Parashat Noah: The Challenge of Spreading the Torah to Others - Weekly Parasha Insights by Rabbi Eli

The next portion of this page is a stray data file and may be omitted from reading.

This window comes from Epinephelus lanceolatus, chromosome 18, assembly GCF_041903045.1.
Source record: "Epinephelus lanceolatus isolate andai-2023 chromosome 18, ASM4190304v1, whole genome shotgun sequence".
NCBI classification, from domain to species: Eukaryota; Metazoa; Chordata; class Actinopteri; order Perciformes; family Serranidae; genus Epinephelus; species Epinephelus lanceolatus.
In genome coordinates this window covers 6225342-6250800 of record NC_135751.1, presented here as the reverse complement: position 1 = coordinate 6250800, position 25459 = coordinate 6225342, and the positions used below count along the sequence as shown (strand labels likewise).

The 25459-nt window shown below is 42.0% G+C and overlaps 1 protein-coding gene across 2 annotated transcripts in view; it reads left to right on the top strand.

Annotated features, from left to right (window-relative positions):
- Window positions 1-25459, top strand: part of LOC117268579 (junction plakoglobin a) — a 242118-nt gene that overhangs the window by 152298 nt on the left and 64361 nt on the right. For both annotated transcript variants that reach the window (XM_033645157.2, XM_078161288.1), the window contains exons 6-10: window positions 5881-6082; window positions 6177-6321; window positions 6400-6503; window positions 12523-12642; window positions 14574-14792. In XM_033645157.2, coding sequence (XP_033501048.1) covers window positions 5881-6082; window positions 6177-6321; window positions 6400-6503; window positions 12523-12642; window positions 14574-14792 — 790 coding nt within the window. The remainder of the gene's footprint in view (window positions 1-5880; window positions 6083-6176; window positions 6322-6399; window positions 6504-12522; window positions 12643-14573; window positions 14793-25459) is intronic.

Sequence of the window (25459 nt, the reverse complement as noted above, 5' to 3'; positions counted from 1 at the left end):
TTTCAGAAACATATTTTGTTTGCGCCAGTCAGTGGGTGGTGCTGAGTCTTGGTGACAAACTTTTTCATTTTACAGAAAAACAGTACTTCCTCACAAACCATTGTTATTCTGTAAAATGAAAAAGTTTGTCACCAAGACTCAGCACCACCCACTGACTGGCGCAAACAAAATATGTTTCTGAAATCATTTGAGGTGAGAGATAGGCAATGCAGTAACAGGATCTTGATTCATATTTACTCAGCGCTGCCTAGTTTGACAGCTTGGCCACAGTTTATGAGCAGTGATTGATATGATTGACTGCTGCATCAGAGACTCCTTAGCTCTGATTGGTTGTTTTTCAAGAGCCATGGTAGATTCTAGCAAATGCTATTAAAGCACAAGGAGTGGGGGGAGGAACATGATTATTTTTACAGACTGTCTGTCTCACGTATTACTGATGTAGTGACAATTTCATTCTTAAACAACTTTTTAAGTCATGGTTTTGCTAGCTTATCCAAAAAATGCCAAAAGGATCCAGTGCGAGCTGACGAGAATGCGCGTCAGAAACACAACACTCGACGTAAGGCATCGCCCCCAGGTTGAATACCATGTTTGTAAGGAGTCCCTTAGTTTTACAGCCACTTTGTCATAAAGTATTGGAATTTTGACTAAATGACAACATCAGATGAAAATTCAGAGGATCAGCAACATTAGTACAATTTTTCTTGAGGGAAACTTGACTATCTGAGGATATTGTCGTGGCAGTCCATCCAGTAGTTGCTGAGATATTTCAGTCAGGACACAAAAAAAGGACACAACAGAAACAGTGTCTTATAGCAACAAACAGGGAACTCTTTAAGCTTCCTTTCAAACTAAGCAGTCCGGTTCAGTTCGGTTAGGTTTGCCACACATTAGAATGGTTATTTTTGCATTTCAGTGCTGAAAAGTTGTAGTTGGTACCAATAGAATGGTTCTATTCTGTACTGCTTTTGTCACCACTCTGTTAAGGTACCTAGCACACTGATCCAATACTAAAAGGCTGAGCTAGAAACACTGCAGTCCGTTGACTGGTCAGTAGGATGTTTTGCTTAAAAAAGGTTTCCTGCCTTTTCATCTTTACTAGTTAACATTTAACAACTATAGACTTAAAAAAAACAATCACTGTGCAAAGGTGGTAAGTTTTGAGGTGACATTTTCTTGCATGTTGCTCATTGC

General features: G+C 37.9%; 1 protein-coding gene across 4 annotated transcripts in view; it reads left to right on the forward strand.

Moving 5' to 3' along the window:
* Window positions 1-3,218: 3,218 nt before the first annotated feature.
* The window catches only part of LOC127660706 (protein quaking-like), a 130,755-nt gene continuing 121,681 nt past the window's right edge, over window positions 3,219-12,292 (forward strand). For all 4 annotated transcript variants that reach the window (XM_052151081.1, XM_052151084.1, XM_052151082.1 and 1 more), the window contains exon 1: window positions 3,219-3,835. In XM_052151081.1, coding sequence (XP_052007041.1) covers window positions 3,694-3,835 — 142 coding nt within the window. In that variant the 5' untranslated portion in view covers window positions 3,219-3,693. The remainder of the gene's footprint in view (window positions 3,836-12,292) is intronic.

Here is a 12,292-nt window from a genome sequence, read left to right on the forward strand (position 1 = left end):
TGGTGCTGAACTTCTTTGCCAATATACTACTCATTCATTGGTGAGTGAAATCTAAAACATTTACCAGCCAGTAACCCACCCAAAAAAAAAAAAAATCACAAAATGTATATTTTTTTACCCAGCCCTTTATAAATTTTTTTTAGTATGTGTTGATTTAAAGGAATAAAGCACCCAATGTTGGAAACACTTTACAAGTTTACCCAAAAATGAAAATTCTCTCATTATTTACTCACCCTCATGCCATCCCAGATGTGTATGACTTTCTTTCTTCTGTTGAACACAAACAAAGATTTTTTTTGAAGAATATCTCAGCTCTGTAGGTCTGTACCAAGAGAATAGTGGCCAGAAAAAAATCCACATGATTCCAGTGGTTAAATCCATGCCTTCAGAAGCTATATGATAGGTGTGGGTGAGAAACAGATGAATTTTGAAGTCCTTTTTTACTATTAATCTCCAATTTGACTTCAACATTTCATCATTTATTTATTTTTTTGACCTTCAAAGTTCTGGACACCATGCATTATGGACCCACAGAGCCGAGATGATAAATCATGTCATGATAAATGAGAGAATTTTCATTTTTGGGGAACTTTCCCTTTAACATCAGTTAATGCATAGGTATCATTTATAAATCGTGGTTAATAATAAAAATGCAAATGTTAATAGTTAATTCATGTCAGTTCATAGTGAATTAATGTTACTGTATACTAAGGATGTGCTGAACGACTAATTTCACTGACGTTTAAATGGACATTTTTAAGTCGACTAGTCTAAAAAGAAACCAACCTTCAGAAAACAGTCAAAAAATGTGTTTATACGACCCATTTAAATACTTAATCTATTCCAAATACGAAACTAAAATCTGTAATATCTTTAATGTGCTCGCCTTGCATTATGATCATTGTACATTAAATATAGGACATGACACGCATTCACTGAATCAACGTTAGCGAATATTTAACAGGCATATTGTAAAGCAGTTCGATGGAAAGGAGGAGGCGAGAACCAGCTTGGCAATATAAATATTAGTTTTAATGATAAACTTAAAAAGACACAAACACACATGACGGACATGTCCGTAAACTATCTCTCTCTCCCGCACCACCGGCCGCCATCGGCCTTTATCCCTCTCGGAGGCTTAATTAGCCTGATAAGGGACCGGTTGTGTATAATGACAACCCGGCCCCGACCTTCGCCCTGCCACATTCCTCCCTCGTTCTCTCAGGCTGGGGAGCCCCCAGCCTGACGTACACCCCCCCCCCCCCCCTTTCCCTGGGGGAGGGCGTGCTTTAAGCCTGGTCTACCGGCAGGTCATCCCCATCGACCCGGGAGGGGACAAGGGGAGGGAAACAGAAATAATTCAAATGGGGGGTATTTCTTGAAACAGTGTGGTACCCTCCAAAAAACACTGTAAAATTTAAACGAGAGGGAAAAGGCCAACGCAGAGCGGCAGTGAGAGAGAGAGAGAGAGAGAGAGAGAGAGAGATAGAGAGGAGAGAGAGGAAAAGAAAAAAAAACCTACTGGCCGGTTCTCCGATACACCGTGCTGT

Description: Parashat Noah: The Challenge of Spreading the Torah to Others This week we read Parshat Noah and observe first day of the new month, Rosh Hodesh Marheshvan. It is customary to call the month of Heshvan “Marheshvan.” There are numerous reasons given for this practice. Some (see Sefer HaToda’a) suggest that since there are no festivals in the month of Heshvan, it is a “bitter” month. Others write that Heshvan is called “Marheshvan” to mark the beginning of the rainy season. Indeed, the verse (Yishayahu 40:15) uses the word “mar” to refer to a drop of water. Others say that it is a bitter month because in this month King Yeravam ben Navat switched (hemir) the month of Heshvan with Tishre, and celebrated the Festival of Sukkot in the Northern Kingdom (Melachim 12:32-33). Interestingly, some commentators suggest that Marheshvan commemorates the great flood, the Mabul, described in this week’s parasha. The Torah says the Mabul began on the 17th of Heshvan, and in fact, each year we reach about the flood as we begin the month of Heshvan. -- In this week’s parsha, the Torah (Bereishit 6:9) describes Noah as an ish sadik tamim (righteous man, who was perfect). Later he is merely called a sadik (7:1). The rabbis teach that when talking about a person in front of him, a person should only say “miksat shevaho” (partial praise). When God calls Noah, he calls him a sadik, while previously, in the narrative, he is more accurately described an “ish sadik tamim.” Alternatively, Rav Yosef Karo, in his homilies, known as Derashot Beit Yosef, says that sadik refers to interpersonal behavior, and tamim refers to emuna (belief). R. Yosef Karo says in the generation of the dor hapalaga, he excelled in his faith (tamim), and in the generation of the flood, he was a sadik. Therefore, when God tells him to go onto the ark, He refers to him as a sadik. There is a third way to reconcile this apparent contradiction. The Kerem Shomo explains that the word “sadik” refers to one who focuses on his own spiritual perfection. There is a higher level, a “tamim,” one who is complete, and who is interested in the completion and perfection of the world. He notes that elsewhere, the verse describes the Torah as “temima,” but only when it returns others’ souls, “meshivat nafesh.” If so, the Kerem Shlomo suggests that initially, Noah tried to preach and bring people closer to God. However, ultimately, they were a stubborn, violent generation, and therefore he felt that being a tamim was not effective, and he returned to being a sadik. Why did Noah stop being a “tamim”? Why did he stop engaging and trying to improve the world around him? We might begin to understand this based upon the following gemara. The gemara (Berachot 48a) relates the following story. “Abaye and Rava, when they were children, were seated before Rabba. Rabba said to them: To whom does one recite blessings? They said to him: To God, the All-Merciful. Rabba asked them: And where does the All-Merciful reside? Rava pointed to the ceiling. Abaye went outside and pointed toward the heaven. Rabba said to them: You will both become Sages.” What was it about their answers that led Rabba to say that they will both become Sages? The Talmud (Shabbat 21b), regarding Hanukka lights, teaches that the misvah is to place the candles outside the door. In times of danger, however, it should be placed on the table inside. The Maggid MiKushnitz explained this passage in the following manner: The Hanukka lights represent the Torah. The light of the Torah must be outside. However, sometimes, it is a “time of danger” – society is so corrupt that a person fears that he will be negatively influenced. In this case, a person must light inside, i.e., when he fears that his spirituality will be compromised, he should leave the Torah in the house. There is always a risk, and always a sacrifice when people must go out to bring the Torah to others. Indeed, the rabbis teach us that Sarah Imeinu was on a higher spiritual level than her husband, Avraham, as he was “outside,” with the people. That type of sacrifice, at times, is valid and legitimate. Some sadikim, however, aren’t willing to make this sacrifice. This idea reminds of the Talmudic passage (Sukka 52b) which teaches: “If the evil inclination (menuval) meets you, bring him to the beit midrash.” This passage refers to a person who brings the Torah outside, to bring people closer to God. However, at times, a person sees that the yeser hara is getting the best of him. In that case, one should return to the beit midrash. Rabba, in the passage cited above, asked these two young scholars, “Where does the Almighty reside?” The first rabbi emphasized the dedication necessary in the beit midrash, while the second rabbi said that eventually, one must go outside. These two approaches do not contradict each other; rather, together, they will become great rabbis, and their approaches will complement each other. Let us return to Noah. Noah began teaching people, bringing the lessons of the Torah to the outside. At a certain point, he saw the toxicity of the outside world, and that spiritually he could not maintain a reasonable spiritual level in the outside world. The rabbis note, however, that Avraham was on a higher level, and he was able to both maintain his spiritual level and stay in the outside world. Similarly, the Hafets Haim (Homat Hadat, Chapter 3) explains that this is the uniqueness of Avraham Avinu. There were numerous servants of God before Avraham, his predecessors could not become the fathers of Judaism, as while they may have been on the spiritual level of prophets, they were unable to perpetuate a spiritual life and bring the word of God to others. Therefore, the Hafetz Haim explains, God chose Avraham because of his ability to teach others. Similarly, the Sefer Hahinuch explains that the obligation of peru urevu, to be fruitful and multiply, is to bring people to the world to perpetuate the way of God and the legacy of the servants of God. When the flood water recedes, and Noah descends from the ark, God commands him to have children. Why does God tell him that? That commandment was already given to Avraham! God is emphasizing to Noah, that this time, Noah must go out and bring the legacy of the servants of God to the new world. Unfortunately, only Avraham assumed this challenge. Now we can understand what is so bitter about this month: God had to destroy the world because even the sadik of the generation could not go out to influence the people That is why God chose Avraham, and not Noah, to be the forefather of the Jewish people.